LONDON—The cliché about Arab education is that it’s based on lectures, with little classroom participation.
So when I go to an Arab education conference, I expect passive people listening to long speeches, with little debate.
I’m happy to say that this expectation has, for the most part, been proved wrong.
Lately, it was proved wrong at the Gulf Education Conference, held in London on March 31 and April 1. At the meeting, there were challenges from the floor, critical comments, tough questions and—big shock—criticism of government policies.
One of the stronger themes at the conference was research—more specifically, the lack of it.
Sultan Abu-Orabi, president of the Association of Arab Universities and an organic chemist by training, put a new perspective on the much-discussed problem with some numbers. The Arab region he said, has 500 scientific researchers for every million people, while the Western average is about 6,000 researchers per million.
The patents in the region are .07 percent of the world’s patents awarded, said Franco Vigliotti, dean of EPFL Middle East, in the United Arab Emirates, part of Ecole Polytechnique Federale de Lausanne, in Switzerland.
Research isn’t just “nice to have,” he said. It nurtures multinational companies, creates startup ventures, and grows employment. One of the best ways to grow research inside a country, he said, is counter intuitive: Open your borders up to foreigners. In Switzerland, he said, 80 percent of the Ph.D. students come from outside the country but 70 percent stay inside the country to build its research capacity.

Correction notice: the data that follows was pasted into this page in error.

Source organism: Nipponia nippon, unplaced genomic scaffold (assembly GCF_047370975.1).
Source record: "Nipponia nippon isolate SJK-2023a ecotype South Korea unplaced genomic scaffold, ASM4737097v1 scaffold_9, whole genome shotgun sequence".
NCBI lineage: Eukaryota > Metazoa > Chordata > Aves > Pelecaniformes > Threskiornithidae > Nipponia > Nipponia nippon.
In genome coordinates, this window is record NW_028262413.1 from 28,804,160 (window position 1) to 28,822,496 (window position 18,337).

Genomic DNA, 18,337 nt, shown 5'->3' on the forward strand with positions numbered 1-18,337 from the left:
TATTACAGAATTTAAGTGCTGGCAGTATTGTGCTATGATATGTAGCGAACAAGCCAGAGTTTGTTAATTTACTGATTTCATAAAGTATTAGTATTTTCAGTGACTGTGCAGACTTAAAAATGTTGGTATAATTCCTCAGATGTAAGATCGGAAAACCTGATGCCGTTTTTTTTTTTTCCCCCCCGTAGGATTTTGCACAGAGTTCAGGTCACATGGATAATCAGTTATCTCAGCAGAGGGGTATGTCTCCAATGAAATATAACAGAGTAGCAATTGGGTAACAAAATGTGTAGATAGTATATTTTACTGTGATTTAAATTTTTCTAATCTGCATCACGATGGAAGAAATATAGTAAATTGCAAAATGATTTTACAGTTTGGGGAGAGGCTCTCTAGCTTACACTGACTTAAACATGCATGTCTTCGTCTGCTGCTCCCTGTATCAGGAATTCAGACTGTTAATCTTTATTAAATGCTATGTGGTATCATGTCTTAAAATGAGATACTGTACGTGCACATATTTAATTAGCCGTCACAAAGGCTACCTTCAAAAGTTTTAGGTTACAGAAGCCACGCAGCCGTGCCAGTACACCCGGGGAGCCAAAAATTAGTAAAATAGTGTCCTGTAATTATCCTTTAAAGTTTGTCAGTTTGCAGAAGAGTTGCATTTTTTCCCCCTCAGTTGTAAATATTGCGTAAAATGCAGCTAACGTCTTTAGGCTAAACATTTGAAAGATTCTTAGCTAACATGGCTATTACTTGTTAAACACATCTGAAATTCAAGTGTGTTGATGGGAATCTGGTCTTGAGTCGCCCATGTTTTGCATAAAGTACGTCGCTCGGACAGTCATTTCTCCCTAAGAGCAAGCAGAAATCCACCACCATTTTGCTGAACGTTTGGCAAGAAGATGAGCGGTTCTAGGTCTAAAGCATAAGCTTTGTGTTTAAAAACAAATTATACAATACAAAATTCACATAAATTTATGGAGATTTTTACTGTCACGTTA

Gulf countries, he said, need to import large numbers of researchers if they are to fulfill their research ambitions and become knowledge economies. Qatar needs an additional 10,000 researchers, he estimates, Saudi Arabia, 115,000.
In many Gulf countries, he said, 90 percent of the foreign interests present are there for oil and gas. If those natural resources went away, the foreign investment would leave. Research will build diversity into Gulf economies.
To bolster research, Gulf governments need to learn that they must make long-term commitments. Throwing up new buildings or buying new equipment is not enough. Scientists will need operational budgets. The pay-off for basic research is notoriously long term.
Vigliotti urged conference attendees to reach out to the Arab diaspora. “Thousands of scientists would love to come back to the region,” he said. “They are hiding in labs in the U.S. and hiding in labs in Europe just waiting for a chance to come home. “
While no one at the conference opposed research, some did express the desire to tailor it to the region. “We can’t just do research for the sake of research, “ said one attendee. “We have urgent societal needs.”
Another complained that, in Egypt, Western-trained scientists come back to the country with interests irrelevant to the local context. Then they chase European research support that also pulls them away from Egyptian needs.
Setting that criticism aside, if research becomes more widespread in the region, other changes will need to take place if the research is to bloom into start-up companies. Since an estimated 70 percent of start-up companies fail, some Arab researchers will need to overcome a fear of potential public failure before they take the plunge to start a new company. Better bankruptcy laws may be needed to protect investors, particularly Western investors, in start-up companies, so they will have confidence they will be protected if a start-up company closes its doors.
But despite all of the tough talk at the conference, the outlook was, in general, optimistic. “We might not have a big budget for research,” said one attendee from Kuwait. “A lot of issues might not be cheerful. But we believe we will have a better future.”